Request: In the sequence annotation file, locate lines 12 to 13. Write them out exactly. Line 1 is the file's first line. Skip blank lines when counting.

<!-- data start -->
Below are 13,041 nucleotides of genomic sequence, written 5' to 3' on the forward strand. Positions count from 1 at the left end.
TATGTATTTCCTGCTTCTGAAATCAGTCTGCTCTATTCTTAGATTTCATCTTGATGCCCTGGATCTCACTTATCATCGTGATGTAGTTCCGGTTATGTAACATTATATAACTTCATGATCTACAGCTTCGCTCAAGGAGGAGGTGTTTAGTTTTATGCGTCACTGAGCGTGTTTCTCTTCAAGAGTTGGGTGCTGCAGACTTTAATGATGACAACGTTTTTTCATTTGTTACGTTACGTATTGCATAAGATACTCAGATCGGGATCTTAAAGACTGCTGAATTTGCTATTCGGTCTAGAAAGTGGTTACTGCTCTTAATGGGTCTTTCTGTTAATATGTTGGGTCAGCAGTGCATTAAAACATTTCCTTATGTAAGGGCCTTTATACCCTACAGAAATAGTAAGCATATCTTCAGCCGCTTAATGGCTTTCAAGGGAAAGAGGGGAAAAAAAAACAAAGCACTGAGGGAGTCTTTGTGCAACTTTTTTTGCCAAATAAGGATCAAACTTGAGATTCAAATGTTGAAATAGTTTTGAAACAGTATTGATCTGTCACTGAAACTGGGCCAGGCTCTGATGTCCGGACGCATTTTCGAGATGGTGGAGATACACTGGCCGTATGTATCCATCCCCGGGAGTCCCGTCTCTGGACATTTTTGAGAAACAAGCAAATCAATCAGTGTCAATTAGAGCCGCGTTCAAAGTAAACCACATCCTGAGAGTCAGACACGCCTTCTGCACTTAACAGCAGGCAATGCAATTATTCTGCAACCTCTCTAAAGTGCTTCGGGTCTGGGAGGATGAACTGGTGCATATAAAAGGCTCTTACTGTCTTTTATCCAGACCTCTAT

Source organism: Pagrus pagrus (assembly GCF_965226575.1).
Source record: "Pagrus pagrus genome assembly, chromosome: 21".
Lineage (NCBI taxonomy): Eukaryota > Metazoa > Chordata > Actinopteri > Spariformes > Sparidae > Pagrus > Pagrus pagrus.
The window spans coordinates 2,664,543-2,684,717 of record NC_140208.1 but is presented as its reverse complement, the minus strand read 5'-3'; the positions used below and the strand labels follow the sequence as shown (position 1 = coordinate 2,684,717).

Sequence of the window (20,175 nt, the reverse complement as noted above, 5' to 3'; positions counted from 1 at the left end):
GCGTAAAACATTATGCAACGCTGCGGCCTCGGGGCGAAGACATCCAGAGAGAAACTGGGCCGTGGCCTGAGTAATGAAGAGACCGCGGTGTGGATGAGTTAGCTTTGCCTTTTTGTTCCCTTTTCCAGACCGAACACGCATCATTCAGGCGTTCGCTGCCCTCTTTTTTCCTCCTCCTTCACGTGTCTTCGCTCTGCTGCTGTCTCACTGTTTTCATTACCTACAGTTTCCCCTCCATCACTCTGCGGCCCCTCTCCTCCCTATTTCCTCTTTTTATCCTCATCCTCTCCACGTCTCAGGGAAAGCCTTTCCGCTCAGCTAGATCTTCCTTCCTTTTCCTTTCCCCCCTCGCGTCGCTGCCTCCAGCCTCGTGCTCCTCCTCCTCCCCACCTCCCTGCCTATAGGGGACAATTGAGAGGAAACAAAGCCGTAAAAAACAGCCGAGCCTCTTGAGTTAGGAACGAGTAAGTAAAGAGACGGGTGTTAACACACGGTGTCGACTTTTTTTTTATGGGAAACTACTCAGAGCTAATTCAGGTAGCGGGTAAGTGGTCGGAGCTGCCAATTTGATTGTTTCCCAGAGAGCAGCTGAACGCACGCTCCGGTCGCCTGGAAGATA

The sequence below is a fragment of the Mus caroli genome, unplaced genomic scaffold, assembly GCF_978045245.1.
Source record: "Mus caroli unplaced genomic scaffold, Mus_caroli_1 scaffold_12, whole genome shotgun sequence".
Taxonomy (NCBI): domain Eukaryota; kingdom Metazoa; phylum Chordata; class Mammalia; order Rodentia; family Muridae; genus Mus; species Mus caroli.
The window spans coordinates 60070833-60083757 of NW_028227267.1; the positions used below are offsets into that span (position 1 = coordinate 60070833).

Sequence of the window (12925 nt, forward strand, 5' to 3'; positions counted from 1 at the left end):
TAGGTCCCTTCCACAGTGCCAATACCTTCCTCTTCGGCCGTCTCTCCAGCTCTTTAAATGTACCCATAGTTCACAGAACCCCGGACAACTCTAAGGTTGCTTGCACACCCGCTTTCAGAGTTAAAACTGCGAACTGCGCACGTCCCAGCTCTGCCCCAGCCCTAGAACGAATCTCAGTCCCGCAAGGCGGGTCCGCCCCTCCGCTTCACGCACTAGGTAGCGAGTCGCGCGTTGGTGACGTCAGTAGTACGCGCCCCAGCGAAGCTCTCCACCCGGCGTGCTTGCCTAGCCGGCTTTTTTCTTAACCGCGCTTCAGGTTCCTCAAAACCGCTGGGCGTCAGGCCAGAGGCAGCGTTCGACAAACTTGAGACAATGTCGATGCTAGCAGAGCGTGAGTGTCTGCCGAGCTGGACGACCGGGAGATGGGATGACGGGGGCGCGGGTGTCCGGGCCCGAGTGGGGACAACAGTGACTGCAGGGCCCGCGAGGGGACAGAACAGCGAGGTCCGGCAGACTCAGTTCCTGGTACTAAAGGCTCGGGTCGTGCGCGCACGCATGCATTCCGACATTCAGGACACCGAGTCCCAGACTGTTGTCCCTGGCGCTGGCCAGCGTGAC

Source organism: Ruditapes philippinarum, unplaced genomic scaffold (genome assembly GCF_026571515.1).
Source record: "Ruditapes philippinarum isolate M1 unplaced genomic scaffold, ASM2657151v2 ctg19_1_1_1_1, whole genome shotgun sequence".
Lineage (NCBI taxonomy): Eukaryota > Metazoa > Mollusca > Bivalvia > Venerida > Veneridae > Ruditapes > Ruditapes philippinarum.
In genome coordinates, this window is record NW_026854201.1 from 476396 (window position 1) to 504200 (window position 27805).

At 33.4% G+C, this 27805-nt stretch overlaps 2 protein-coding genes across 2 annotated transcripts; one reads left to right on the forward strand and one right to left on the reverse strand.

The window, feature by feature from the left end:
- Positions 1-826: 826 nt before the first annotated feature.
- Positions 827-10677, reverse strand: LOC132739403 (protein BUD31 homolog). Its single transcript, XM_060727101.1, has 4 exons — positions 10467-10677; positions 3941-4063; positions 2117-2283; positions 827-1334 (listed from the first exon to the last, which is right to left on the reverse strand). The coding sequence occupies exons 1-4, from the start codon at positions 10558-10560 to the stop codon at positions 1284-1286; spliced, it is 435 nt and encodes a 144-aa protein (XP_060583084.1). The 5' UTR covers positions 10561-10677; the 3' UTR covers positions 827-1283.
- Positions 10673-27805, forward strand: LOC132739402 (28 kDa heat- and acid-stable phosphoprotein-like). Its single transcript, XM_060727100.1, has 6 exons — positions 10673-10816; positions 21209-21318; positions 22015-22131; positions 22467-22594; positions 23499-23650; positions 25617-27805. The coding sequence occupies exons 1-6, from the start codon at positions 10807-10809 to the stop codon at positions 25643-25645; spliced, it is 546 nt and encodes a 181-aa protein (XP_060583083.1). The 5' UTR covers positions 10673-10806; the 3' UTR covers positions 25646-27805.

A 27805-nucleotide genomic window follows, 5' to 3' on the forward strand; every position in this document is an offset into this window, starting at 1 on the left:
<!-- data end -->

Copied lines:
The window spans coordinates 60070833-60083757 of NW_028227267.1; the positions used below are offsets into that span (position 1 = coordinate 60070833).

Sequence of the window (12925 nt, forward strand, 5' to 3'; positions counted from 1 at the left end):